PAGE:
Cat Project Archives for November 2-6, 2015.
2, 2015 - "With the qualities of cleanliness, affection,
patience, dignity, and courage that cats have, how many
of us, I ask you, would be capable of becoming cats?" -
Gratuitous Kute Kittiness: King of the feline mountain.
Mewvie: A sticky situation.
Art: John Weguelin's "Egyptian Cat" (1886).
goes the extra mile to save lost cat.
by Steve Maugeri
Mount Vernon, IL (WFIE) -
An Illinois woman will make a trip to Florida in a few weeks to return
a stray cat to its owners.
Scrapper was with his family in Pittsburgh in May when he suddenly ran
off and got separated from his family.
The cat clawed his way through four states until he was put in a shelter
in Mount Vernon, where he was in desperate need of someone to bail him
out. Mona Warrick volunteered.
"I got on Facebook, and I saw a post, and a woman has a shelter in Mount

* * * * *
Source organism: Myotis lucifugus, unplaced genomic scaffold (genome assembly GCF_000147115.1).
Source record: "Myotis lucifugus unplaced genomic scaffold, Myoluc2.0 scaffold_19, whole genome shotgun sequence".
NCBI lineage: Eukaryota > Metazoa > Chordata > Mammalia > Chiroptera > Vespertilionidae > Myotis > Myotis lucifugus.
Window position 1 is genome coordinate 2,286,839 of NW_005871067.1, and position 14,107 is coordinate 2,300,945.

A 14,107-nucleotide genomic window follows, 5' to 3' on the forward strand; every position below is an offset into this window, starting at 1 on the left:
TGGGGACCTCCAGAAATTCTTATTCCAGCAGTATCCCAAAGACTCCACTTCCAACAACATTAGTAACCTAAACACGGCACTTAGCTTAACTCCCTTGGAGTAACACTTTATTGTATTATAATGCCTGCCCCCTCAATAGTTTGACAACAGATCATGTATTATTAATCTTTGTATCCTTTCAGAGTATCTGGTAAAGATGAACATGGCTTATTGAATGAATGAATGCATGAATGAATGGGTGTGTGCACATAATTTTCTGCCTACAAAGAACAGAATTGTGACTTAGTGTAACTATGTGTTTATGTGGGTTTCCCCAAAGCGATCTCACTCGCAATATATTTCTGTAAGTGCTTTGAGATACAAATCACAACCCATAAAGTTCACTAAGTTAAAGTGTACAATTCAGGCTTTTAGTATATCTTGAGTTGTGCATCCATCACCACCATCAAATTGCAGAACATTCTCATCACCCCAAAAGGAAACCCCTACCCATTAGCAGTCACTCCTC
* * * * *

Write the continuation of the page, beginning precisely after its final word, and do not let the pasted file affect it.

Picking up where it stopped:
Vernon Illinois, and it had this cat, with the tag, and had the name of his owners
in Florida, and he was in a kill shelter,” said Mona Warrick.
After enough digging, she got in contact with the owner's neighbors,
who relayed the message over to them.
"He called me on Monday and said ‘do you have my cat?’ And I
said ‘no but I know where he is.’ And he said ‘can you go get
him for me?’ And I said ‘I'd be glad to,’” said Warrick.
She was just in time.
“The day he was scheduled to be euthanized, that's when I picked him up,” said
She spent $100 of her own money just to set him free.
In return, Scrappers family paid for a flight to Florida so Mona could
take him back home. She will fly out to Florida with Scrapper by her
side on November 17.
Though her time was short with Scrapper, she says she views him as family,